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This content is taken from the UEA (University of East Anglia) & Biochemical Society's online course, Biochemistry: the Molecules of Life. Join the course to learn more.

Skip to 0 minutes and 0 secondsBiology is ultimately the study of life. And life in all its forms can be characterised by several key biological processes, including the ability to move, to grow, to reproduce, and to sense changes that are happening in the world around us. Life is exceptionally varied and each type of living organism, from simple bacteria to man, has evolved to take advantage of different chemical pathways to achieve these processes.

Skip to 0 minutes and 30 secondsAs part of their studies biologists try to understand these pathways: how do living things get energy from food; what processes go wrong in disease; and how animals can recognise colour, touch and taste. To understand how cells work we have to look inside them. Biochemists study the amazing variety of molecules that work together to form cells. We want to understand how each molecule is formed and how they interact with each other to create and sustain life. We know that whether an organism lives or dies is determined by these biological processes and we need to keep researching these critical processes to learn and know more about how they work.

Skip to 1 minute and 18 secondsUnderstanding chemistry is essentially an understanding of the makeup of the world around us.

Skip to 1 minute and 22 secondsChemists study matter: how atoms connect through chemical bonds to form molecular structures; how these structures determine the molecule's properties and behaviour, and what chemical reactions it can undergo. Molecules that make up living and non-living things reveal an endless diversity, from the simple inorganic water molecule to large and complex organic macro- molecules, such as proteins. Defining the chemical composition of these molecules allows us to predict their properties and how their chemical behavior changes with regard to their environment, for example, through temperature or pressure differences. Physical chemistry can describe natural chemical reactions which break molecules down into their constituent atoms and how these atoms can then react to form new substances with unique structures and properties.

Skip to 2 minutes and 12 secondsChemistry is at the heart of the production of cleaner fuels, the fabrication of new, improved materials, and the design and development of new drugs. So you will not be surprised to see chemical principles have become equally important in describing biological systems. By combining different laboratory techniques used by chemists and biologists. we can work out the different roles of the molecules we find in biological environments. A key role for biochemists like me is to discover the amazing structures of the many different structures that make up cells.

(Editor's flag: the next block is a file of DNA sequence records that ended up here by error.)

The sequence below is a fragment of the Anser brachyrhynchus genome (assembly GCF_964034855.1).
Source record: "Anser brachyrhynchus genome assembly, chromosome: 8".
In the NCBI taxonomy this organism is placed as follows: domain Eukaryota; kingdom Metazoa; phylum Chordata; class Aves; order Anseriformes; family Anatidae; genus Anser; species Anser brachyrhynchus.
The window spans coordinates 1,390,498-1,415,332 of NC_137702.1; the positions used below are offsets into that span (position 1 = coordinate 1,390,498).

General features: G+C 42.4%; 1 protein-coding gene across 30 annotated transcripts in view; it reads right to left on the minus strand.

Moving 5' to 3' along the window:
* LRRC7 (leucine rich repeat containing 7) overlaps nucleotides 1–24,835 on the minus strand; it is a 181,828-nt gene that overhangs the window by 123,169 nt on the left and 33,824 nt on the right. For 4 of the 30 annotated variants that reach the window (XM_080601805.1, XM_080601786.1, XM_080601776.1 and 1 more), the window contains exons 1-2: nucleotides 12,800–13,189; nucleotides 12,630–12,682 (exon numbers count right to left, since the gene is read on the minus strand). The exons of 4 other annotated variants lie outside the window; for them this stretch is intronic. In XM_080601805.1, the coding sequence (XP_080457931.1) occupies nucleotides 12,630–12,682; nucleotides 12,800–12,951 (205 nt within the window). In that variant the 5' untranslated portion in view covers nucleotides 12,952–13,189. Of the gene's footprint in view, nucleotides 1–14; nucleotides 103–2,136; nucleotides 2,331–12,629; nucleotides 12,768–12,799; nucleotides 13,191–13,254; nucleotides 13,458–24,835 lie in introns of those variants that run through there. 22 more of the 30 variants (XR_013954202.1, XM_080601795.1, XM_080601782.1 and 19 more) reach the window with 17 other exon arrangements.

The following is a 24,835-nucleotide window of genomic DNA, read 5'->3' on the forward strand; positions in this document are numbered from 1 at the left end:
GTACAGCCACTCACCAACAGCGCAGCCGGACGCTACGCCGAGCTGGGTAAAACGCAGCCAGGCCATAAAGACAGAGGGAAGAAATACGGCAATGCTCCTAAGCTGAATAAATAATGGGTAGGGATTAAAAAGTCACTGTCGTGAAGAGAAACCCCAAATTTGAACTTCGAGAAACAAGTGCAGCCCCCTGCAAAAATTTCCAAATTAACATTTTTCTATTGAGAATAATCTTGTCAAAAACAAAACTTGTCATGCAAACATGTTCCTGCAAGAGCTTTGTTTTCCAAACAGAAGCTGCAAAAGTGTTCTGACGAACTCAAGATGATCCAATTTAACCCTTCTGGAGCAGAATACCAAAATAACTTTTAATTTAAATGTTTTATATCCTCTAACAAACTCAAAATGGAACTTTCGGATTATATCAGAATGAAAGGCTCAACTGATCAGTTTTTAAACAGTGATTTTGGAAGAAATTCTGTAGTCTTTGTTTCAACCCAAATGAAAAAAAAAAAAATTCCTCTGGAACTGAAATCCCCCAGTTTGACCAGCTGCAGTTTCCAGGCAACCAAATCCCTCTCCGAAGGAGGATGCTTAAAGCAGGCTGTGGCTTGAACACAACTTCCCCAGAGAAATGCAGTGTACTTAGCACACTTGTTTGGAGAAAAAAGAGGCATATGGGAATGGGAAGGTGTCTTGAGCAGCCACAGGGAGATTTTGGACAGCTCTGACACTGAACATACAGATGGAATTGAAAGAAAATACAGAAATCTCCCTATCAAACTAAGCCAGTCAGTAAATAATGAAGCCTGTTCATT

Skip to 2 minutes and 49 secondsAs biochemists we understand that once we know the structure of molecules we can begin to define their functions, predict how they are formed and then this lets us figure out who these will react and how the reactions can sustain or harm life.

Skip to 3 minutes and 8 secondsMany key disciplines within chemistry can contribute to an understanding of how biological processes take place. The most important molecules of life such as DNA, proteins, and carbohydrates, are composed of carbon-based building blocks, so an appreciation of organic chemistry aids the understanding of their structure, formation and reactions. The roles of various inorganic molecules within the body are of equal importance. Calcium ions are essential for muscle contraction, while compounds containing iron and sulphur atoms are vital for respiration. Studies of how the various molecules interact and combine to achieve cellular function have been aided greatly by many physical chemistry techniques.

Skip to 4 minutes and 0 secondsAs you will see throughout this course the combination of biological and chemical methods in research has made huge strides in advancing biotechnology, and providing solutions to a long list of biological challenges, from developing new, effective drugs for the treatment of diseases to creating new tools for diagnostics, developing multivitamins and minerals to promote good nutrition and producing chemicals that maximise the growth and yield of crops in agriculture.

Welcome to "Biochemistry: The Molecules of Life"

Welcome to “Biochemistry: the Molecules of Life” from Professor Laura Bowater of Norwich Medical School, University of East Anglia, and the course leaders, Dr Richard Bowater and Dr Fraser MacMillan.

Richard Bowater is based in the School of Biological Sciences and Fraser MacMillan in the School of Chemistry at the University of East Anglia, in Norwich, United Kingdom.

This video highlights the important points that will be discussed within this course, introducing different opinions about the subject of biochemistry.

Technical terms in simplified form

The terms about job titles relate to those that are used widely in UK universities. The title given to most staff when they start to teach university students is “Lecturer”. As the staff member becomes more experienced and takes on more responsibility their title changes, typically going to “Senior Lecturer”, then “Reader” and, sometimes finally, “Professor”. In many universities the title “Chair” is also used to describe the positions of Professorships.

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This video is from the free online course:

Biochemistry: the Molecules of Life

UEA (University of East Anglia)